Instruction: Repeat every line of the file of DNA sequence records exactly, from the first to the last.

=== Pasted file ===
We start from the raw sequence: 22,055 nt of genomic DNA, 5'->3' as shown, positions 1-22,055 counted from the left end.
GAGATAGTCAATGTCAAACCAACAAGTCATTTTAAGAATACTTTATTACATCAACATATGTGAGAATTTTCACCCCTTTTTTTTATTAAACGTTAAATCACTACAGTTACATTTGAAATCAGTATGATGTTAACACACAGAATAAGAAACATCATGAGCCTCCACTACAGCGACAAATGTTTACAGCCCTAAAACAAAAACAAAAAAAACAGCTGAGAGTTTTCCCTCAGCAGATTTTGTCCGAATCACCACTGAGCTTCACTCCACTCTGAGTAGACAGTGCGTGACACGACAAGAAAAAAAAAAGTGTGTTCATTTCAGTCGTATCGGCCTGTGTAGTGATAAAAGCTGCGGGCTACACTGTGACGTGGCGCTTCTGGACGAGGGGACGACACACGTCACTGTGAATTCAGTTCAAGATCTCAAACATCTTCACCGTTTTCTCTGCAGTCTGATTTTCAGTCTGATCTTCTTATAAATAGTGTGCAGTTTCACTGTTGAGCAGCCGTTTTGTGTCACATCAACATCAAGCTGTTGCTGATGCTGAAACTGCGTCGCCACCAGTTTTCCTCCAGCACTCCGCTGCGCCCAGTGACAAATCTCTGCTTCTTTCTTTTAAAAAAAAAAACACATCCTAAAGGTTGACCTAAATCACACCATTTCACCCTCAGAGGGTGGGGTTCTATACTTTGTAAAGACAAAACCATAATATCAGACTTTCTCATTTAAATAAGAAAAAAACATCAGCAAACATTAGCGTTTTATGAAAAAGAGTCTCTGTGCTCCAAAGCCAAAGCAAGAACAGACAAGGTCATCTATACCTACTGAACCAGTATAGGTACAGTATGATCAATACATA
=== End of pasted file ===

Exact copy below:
We start from the raw sequence: 22,055 nt of genomic DNA, 5'->3' as shown, positions 1-22,055 counted from the left end.
GAGATAGTCAATGTCAAACCAACAAGTCATTTTAAGAATACTTTATTACATCAACATATGTGAGAATTTTCACCCCTTTTTTTTATTAAACGTTAAATCACTACAGTTACATTTGAAATCAGTATGATGTTAACACACAGAATAAGAAACATCATGAGCCTCCACTACAGCGACAAATGTTTACAGCCCTAAAACAAAAACAAAAAAAACAGCTGAGAGTTTTCCCTCAGCAGATTTTGTCCGAATCACCACTGAGCTTCACTCCACTCTGAGTAGACAGTGCGTGACACGACAAGAAAAAAAAAAGTGTGTTCATTTCAGTCGTATCGGCCTGTGTAGTGATAAAAGCTGCGGGCTACACTGTGACGTGGCGCTTCTGGACGAGGGGACGACACACGTCACTGTGAATTCAGTTCAAGATCTCAAACATCTTCACCGTTTTCTCTGCAGTCTGATTTTCAGTCTGATCTTCTTATAAATAGTGTGCAGTTTCACTGTTGAGCAGCCGTTTTGTGTCACATCAACATCAAGCTGTTGCTGATGCTGAAACTGCGTCGCCACCAGTTTTCCTCCAGCACTCCGCTGCGCCCAGTGACAAATCTCTGCTTCTTTCTTTTAAAAAAAAAAACACATCCTAAAGGTTGACCTAAATCACACCATTTCACCCTCAGAGGGTGGGGTTCTATACTTTGTAAAGACAAAACCATAATATCAGACTTTCTCATTTAAATAAGAAAAAAACATCAGCAAACATTAGCGTTTTATGAAAAAGAGTCTCTGTGCTCCAAAGCCAAAGCAAGAACAGACAAGGTCATCTATACCTACTGAACCAGTATAGGTACAGTATGATCAATACATA